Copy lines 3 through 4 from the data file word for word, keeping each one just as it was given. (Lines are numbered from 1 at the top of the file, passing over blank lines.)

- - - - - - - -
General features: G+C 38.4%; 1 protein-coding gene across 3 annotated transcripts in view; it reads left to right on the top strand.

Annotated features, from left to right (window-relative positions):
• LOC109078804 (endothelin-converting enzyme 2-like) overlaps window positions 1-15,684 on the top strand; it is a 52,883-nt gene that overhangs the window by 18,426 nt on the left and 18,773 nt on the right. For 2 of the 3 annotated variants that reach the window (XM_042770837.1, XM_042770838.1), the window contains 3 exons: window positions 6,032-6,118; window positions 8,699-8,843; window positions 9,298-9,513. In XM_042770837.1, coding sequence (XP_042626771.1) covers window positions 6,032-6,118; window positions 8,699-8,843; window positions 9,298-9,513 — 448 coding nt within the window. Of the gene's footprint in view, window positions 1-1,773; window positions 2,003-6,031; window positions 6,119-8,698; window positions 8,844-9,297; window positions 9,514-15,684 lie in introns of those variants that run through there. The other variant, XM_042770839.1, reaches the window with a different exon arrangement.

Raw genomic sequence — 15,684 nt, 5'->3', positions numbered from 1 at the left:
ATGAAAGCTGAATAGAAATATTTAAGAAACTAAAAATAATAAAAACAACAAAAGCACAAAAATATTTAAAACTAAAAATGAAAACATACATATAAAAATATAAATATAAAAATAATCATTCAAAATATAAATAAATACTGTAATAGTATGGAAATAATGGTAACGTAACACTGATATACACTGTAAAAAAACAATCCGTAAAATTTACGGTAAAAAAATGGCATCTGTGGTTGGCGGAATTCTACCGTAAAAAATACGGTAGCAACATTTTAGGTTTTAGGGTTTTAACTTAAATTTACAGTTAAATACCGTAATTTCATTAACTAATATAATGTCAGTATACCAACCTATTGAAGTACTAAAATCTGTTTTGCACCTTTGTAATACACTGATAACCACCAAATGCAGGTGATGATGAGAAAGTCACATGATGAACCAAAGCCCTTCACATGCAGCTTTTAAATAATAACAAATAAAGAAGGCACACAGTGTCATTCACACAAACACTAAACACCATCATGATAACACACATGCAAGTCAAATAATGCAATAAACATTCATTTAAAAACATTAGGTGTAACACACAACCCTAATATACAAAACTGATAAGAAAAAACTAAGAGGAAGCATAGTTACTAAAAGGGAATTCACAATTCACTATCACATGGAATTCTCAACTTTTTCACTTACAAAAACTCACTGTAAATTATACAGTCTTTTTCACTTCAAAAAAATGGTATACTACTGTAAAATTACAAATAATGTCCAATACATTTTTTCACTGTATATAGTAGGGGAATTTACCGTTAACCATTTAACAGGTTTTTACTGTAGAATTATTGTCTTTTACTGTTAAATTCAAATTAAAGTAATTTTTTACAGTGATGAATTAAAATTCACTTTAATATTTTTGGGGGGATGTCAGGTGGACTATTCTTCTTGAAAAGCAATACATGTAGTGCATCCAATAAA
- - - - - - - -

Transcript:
• LOC109078804 (endothelin-converting enzyme 2-like) overlaps window positions 1-15,684 on the top strand; it is a 52,883-nt gene that overhangs the window by 18,426 nt on the left and 18,773 nt on the right. For 2 of the 3 annotated variants that reach the window (XM_042770837.1, XM_042770838.1), the window contains 3 exons: window positions 6,032-6,118; window positions 8,699-8,843; window positions 9,298-9,513. In XM_042770837.1, coding sequence (XP_042626771.1) covers window positions 6,032-6,118; window positions 8,699-8,843; window positions 9,298-9,513 — 448 coding nt within the window. Of the gene's footprint in view, window positions 1-1,773; window positions 2,003-6,031; window positions 6,119-8,698; window positions 8,844-9,297; window positions 9,514-15,684 lie in introns of those variants that run through there. The other variant, XM_042770839.1, reaches the window with a different exon arrangement.

Raw genomic sequence — 15,684 nt, 5'->3', positions numbered from 1 at the left: